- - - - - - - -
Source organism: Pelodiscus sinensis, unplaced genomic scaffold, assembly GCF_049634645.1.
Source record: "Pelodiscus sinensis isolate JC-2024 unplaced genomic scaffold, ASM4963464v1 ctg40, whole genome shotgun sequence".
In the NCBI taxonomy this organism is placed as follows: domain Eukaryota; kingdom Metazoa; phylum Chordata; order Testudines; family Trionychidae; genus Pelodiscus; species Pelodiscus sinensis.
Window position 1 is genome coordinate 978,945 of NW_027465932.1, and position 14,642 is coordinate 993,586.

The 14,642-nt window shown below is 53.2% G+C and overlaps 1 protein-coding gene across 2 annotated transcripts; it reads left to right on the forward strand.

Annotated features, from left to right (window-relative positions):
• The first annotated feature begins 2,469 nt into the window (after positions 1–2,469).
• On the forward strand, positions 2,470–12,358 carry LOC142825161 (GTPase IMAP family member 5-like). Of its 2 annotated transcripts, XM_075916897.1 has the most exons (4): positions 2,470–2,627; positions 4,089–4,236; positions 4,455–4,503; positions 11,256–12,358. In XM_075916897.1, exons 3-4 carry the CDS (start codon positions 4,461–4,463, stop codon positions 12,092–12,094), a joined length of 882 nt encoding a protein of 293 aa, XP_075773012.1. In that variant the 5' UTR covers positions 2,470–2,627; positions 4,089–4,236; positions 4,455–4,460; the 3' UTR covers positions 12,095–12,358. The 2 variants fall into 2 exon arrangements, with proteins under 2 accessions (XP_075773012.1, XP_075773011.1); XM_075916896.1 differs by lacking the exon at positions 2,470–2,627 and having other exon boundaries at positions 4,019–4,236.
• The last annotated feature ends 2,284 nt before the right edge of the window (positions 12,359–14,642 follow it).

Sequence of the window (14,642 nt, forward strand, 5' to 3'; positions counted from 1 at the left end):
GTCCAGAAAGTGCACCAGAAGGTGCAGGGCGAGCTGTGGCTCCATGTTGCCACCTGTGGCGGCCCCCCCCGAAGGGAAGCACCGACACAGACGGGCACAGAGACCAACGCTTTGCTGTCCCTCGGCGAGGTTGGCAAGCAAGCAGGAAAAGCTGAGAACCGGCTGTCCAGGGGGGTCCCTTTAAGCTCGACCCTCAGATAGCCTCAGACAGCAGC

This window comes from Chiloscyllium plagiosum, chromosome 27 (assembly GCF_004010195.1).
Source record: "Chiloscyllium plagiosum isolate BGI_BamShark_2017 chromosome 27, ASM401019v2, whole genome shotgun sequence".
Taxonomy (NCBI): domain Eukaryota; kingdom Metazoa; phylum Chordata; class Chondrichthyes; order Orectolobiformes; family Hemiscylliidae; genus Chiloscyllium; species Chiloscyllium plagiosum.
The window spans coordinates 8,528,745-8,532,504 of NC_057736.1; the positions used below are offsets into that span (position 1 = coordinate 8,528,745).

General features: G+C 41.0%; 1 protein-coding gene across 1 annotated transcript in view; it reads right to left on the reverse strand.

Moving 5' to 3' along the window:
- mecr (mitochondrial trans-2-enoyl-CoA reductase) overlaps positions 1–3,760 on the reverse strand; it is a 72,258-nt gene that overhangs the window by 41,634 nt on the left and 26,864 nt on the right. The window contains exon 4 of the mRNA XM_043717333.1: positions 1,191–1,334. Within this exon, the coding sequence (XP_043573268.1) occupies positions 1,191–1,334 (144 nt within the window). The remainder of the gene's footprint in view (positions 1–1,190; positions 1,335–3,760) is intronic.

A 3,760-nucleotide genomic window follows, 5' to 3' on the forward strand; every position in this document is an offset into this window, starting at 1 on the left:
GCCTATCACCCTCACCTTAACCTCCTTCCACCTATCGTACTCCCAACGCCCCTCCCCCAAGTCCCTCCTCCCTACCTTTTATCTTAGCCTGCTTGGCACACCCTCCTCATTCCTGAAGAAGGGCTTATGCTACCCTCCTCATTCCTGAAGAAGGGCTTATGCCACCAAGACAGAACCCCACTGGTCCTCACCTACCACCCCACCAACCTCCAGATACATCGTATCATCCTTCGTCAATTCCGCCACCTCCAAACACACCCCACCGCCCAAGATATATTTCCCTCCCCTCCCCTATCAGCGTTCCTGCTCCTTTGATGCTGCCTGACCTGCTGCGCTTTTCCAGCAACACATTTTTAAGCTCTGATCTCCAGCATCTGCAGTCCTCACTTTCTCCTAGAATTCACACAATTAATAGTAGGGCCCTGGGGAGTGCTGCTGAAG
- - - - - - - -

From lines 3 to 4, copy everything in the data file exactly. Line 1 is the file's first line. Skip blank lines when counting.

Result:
In the NCBI taxonomy this organism is placed as follows: domain Eukaryota; kingdom Metazoa; phylum Chordata; order Testudines; family Trionychidae; genus Pelodiscus; species Pelodiscus sinensis.
Window position 1 is genome coordinate 978,945 of NW_027465932.1, and position 14,642 is coordinate 993,586.